Topic 2: Attention, Reward, and Motivation

Divided attention by Arthur I. Elsley
A grandmother reads to her granddaughter, but their attention is caught by two kittens playing with a piece of thread. Mezzotint after A. J. Elsley.

What do I need to know?

Neuroscientists think of attention as a largely unconscious cognitive process that happens automatically, involving many different brain areas.

There are different types of attention, and these include:

  • Selective attention, when a single thing is focused on.
  • Sustained attention, when focus is held for a period of time, enabling the completion of a task.
  • Alternating attention, which is the ability to switch between different tasks.
  • Divided attention, when more than one thing is focused on at once. This cannot happen for very long and is the highest level of attention.

These different types of attention mature at different ages, with selective attention developing during preschool, and divided attention maturing latest, around 16 years of age.

Multimodal presentations of information (where information is presented in more than one modality, for example talking while showing a diagram) can require divided attention. This may negatively affect learning, unless the two information sources are very closely aligned.

  • Motivation is the internal process that makes us move towards a certain goal or incentive, and away from something undesirable.
  • Anything that makes a behaviour more likely is a reinforcer. Learning occurs faster if a behaviour is reinforced. Reinforcers can be positive or negative.

A positive reinforcer could be a reward or a high mark. A negative reinforcer could be seeking to avoid boredom. Positive reinforcers are thought to be more motivating.

  • Dopamine is a neurotransmitter (a chemical substance in the brain) that is critical for motivation.
  • When an unexpected positive reinforcer is present, dopamine levels increase within a brain pathway related to motivation. Increased dopamine in this pathway indicates to neuroscientists that uncertainty may be motivating, since the reinforcer was unexpected.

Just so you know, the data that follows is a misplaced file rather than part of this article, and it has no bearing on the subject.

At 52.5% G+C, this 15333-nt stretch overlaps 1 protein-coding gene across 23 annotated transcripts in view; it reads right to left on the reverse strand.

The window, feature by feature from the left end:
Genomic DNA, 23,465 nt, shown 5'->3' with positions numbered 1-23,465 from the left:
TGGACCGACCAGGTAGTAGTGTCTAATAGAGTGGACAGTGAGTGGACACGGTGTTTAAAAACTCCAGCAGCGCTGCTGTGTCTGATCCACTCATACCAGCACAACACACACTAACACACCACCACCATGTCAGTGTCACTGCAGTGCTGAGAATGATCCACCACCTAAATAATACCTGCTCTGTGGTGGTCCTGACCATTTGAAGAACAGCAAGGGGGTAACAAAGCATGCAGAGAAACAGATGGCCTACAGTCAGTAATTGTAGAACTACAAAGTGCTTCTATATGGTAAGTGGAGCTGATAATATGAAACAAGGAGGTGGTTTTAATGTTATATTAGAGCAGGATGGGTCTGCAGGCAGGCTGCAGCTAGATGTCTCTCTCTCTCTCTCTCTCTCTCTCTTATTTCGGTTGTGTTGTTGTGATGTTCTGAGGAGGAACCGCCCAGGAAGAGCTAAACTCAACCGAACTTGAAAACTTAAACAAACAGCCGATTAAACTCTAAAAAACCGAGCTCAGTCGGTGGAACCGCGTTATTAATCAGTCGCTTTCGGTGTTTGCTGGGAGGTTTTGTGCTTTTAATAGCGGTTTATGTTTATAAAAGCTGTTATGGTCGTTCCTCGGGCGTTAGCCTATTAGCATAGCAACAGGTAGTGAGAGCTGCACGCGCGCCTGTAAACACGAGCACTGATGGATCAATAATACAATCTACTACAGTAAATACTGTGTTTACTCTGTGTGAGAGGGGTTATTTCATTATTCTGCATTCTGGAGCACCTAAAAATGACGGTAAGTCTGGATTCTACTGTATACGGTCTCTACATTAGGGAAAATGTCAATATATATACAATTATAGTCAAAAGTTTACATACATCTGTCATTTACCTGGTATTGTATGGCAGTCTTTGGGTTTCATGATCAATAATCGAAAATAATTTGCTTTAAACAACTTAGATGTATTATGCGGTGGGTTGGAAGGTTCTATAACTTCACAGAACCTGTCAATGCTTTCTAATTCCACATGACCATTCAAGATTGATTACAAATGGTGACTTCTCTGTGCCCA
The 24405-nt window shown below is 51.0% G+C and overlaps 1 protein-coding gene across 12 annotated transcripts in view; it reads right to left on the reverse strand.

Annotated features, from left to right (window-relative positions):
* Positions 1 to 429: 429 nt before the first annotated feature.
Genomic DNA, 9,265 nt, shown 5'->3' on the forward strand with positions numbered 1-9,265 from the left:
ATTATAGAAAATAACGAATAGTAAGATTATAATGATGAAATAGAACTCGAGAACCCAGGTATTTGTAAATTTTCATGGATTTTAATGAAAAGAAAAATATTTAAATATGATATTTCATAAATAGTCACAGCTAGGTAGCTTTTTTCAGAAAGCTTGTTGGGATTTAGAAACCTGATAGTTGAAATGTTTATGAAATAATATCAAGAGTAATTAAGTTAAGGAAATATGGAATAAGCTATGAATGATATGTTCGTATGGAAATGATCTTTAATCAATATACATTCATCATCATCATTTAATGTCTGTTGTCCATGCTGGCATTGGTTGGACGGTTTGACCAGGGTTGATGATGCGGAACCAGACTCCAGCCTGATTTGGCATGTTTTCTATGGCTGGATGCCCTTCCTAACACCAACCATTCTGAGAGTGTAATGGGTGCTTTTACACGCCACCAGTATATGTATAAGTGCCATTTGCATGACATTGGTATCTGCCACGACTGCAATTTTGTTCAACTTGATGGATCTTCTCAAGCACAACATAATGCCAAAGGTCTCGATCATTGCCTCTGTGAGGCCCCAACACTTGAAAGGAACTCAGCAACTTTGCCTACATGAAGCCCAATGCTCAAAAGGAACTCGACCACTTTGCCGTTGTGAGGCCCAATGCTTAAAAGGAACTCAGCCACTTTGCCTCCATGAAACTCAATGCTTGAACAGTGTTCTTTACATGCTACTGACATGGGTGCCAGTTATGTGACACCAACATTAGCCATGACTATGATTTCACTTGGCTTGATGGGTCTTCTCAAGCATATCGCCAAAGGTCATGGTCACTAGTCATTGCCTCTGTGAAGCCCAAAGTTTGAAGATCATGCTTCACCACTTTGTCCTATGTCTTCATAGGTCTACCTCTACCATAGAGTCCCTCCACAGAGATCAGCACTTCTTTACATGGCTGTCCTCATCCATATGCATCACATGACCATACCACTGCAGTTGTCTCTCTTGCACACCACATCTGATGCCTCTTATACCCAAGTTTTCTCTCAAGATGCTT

• When peers are present, the brain shows a greater response to reinforcers, suggesting that learning with peers may be beneficial.

What can I do in my classroom?

  • Do something different to normal, perhaps using a striking picture, an unfamiliar viewpoint, or a thought-provoking question, to capture attention.
  • Reduce distractions in the classroom to help students to focus better on the task at hand, since their divided attention is likely still maturing.
  • Provide occasional breaks during the lesson so that students can rest and recover from the effort of attention.
  • Use positive reinforcement, like rewards, since negative reinforcement can increase stress and be less effective.
  • Involve team games that utilise both uncertain reward and peer presence, which may be motivating and therefore lead to better learning. Uncertain rewards could be variable amounts of points awarded for a correct answer during a team game.

What should I be wary of?

Unsubstantiated Claims – Sugar

  • Many people believe that sugar consumption reduces attention, but scientific research has found no evidence of a link.
  • There is also no evidence that sugar is particularly bad for children with attention deficit hyperactivity disorder (ADHD).
  • Find out more in this BBC article written by Claudia Hammond entitled “Does sugar make children hyperactive?”.

Credit: Neuroscience for Teachers: Applying Research Evidence from Brain Science by Richard Churches, Eleanor Dommett and Ian Devonshire.

Where can I find out more?

  • Digital Promise host short introductions to topics related to cognition and learning.
  • Professor Susan Gathercole and Dr Tracy Packiam Alloway have created a free online booklet called “Understanding working memory: A classroom guide”. The booklet describes how it may appear that a child is not paying attention, when they have actually forgotten the instructions. The booklet contains recommendations for teachers.
  • The Wellcome Trust and Education Endowment Foundation have funded a large-scale trial to investigate the impact of uncertain reward on secondary science learning:
    Engaging the brain’s reward system